Visited the AGB museum, located here because he owned an estate (Benin Breagh) across the lake from Baddeck, and the community was given many artifacts from his laboratory.
Ok, straight up, there is way too much to tell you about AGB, but I’ll wager there will be some aspect of his personal or professional life you were unaware of.
Initially he was hired to teach deaf children in Boston,  MA.  Then went on to study whether blind students and deaf students could be educated together.
He experimented with selective breeding in an attempt to produce a strain of sheep that would predominantly bear twins, thus boosting productivity and profitability for Nova Scotia farmers.
He was responsible for the first powered, manned flight in the British Empire.  He experimented with a variety of types of  kites, aircraft and watercraft including a hydrofoil and a tetrahedral aircraft.  He used the tetrahedron in several capacities including an observation tower and a form of temporary beach shelter.  He also had a large collection of kites in various tetrahedral configurations.
Other inventions include an iron lung, a metal detector (that was used to locate the bullet in President Garfield’s body after he was assasinated), a form of X-ray machine that took one of the first medical X-rays in Canada.
He also invented the photophone.  This used light waves to carry audio signals.  Part of its construction involves a disk that has holes symmetrically spaced along the edge, that when spun, produced the  to be transmitted.  The higher the rpms the higher the frequency of the signal. In 1880 a transmission was made over 400 meters between a schoolhouse roof and AGB’s laboratory.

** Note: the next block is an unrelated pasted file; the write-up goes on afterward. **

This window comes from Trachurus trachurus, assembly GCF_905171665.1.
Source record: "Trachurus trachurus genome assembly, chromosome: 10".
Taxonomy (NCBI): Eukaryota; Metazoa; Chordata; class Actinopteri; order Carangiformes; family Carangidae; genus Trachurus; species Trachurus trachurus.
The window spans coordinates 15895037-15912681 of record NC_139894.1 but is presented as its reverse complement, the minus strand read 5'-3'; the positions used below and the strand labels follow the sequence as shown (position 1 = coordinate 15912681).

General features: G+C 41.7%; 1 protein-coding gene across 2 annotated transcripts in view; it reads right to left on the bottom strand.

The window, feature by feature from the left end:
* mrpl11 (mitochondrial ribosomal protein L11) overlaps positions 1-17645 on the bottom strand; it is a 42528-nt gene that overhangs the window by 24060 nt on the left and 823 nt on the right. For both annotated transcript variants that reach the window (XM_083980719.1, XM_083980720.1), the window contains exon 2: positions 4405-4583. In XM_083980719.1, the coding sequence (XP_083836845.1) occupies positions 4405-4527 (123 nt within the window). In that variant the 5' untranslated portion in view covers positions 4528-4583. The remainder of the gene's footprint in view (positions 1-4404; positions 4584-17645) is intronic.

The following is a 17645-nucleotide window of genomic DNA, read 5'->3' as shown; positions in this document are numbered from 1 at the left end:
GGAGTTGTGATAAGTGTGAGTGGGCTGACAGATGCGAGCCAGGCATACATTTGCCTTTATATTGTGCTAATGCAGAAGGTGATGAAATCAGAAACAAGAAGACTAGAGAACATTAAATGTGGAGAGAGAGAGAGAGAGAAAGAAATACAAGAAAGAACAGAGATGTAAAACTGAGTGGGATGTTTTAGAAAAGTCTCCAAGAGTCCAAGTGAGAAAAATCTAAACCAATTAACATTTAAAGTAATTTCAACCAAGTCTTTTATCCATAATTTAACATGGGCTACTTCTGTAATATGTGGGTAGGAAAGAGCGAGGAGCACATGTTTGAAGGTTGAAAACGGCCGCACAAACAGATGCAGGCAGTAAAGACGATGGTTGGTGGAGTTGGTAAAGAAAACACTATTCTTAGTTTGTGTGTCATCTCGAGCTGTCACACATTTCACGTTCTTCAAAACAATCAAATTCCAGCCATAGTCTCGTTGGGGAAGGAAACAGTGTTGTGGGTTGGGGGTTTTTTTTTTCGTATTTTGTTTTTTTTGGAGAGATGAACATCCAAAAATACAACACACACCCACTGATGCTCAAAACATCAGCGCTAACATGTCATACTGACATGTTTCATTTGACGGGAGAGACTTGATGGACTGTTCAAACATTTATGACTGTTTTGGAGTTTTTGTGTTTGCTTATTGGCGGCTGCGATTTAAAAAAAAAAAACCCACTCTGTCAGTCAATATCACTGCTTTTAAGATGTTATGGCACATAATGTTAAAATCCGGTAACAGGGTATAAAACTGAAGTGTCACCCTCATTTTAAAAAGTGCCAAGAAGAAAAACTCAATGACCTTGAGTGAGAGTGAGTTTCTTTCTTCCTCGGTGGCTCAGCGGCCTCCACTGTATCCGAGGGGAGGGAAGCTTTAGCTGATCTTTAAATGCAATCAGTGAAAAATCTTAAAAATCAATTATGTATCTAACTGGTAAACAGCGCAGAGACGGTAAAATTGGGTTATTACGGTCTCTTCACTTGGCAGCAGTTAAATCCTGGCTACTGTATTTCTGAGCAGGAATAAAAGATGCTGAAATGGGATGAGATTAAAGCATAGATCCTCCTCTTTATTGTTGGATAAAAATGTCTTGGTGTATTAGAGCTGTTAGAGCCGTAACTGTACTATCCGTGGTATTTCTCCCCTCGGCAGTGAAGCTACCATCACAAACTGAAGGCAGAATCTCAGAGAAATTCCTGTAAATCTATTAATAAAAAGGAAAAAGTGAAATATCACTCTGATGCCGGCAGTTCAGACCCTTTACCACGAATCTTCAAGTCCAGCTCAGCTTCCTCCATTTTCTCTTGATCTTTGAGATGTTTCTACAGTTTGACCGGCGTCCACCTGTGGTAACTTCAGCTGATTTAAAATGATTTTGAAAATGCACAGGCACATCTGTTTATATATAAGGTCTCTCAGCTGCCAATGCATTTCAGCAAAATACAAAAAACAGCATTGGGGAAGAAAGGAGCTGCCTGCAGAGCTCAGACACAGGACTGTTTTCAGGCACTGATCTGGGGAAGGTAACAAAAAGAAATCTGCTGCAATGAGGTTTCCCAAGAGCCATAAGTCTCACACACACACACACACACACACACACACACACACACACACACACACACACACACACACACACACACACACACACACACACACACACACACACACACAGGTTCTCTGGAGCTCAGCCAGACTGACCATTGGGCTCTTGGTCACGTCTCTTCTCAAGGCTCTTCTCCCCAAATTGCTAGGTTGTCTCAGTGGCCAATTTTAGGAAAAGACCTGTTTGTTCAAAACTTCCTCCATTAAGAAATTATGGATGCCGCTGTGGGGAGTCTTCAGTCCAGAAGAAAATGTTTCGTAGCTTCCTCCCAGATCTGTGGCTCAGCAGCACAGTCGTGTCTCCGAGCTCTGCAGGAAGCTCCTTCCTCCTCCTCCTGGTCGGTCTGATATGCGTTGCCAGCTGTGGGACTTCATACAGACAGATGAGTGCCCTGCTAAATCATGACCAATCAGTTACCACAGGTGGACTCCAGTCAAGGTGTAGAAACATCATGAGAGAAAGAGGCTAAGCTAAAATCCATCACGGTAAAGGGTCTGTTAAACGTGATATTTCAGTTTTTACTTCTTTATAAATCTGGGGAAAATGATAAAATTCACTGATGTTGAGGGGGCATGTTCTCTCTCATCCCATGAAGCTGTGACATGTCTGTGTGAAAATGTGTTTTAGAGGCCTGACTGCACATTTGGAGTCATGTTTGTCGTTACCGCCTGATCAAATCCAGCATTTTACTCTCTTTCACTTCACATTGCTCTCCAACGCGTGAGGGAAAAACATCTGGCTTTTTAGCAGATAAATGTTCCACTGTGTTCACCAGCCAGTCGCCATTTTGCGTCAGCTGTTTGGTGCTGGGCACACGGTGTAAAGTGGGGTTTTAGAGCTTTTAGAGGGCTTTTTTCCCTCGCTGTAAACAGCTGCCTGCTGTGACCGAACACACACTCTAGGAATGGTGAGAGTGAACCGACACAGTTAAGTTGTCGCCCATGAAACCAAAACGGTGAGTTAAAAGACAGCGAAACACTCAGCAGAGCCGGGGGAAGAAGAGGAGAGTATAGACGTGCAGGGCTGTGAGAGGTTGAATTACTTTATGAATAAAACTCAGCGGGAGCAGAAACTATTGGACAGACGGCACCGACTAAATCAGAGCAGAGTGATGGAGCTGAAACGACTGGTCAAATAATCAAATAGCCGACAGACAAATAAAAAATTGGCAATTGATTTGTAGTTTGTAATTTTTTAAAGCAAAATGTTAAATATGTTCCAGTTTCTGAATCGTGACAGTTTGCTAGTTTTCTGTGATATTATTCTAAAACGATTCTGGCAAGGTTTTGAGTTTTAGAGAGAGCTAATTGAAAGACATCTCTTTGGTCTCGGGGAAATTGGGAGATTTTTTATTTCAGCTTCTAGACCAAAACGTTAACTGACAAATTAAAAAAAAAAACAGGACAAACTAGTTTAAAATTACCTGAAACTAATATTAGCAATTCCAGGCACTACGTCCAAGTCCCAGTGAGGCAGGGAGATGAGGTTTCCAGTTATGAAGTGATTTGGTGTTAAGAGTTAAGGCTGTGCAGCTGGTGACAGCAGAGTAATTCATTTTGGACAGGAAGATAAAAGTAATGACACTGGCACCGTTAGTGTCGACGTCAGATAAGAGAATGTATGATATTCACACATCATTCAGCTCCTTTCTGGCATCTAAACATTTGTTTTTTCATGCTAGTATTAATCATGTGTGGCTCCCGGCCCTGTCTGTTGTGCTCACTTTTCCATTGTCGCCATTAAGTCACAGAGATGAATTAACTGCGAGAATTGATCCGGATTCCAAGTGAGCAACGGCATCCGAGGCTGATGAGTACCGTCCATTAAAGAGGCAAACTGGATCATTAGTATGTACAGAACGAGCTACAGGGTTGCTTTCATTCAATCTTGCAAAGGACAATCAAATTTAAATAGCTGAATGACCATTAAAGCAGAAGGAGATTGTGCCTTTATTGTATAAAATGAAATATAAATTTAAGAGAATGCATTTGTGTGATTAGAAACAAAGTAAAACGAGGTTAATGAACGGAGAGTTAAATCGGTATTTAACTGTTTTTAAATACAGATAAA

“Professor Bell, if you can understand what I say, come to the window and wave your hat.”  –Tainter.  Seconds later, Bell was standing at the window with his hat in  hand.

“I have heard articulate speech prduced by sunlight.  I have heard a ray of sunlight laugh and cough and sing.” –AGB
He also studied genetics, focusing on longevity within family groups, spending several years compiling data for the monograph, “Duration of life and conditions associated with longevity”.
Oh, and did I mention he invented the modern day telephone?
(Obviously, there are things that the museum would be happy to avoid. AGB was involved in the eugenics movement, advocating for mandatory sterilization laws, some of which were enacted in several states, including laws in California that were used as models for Nazi Germany.)

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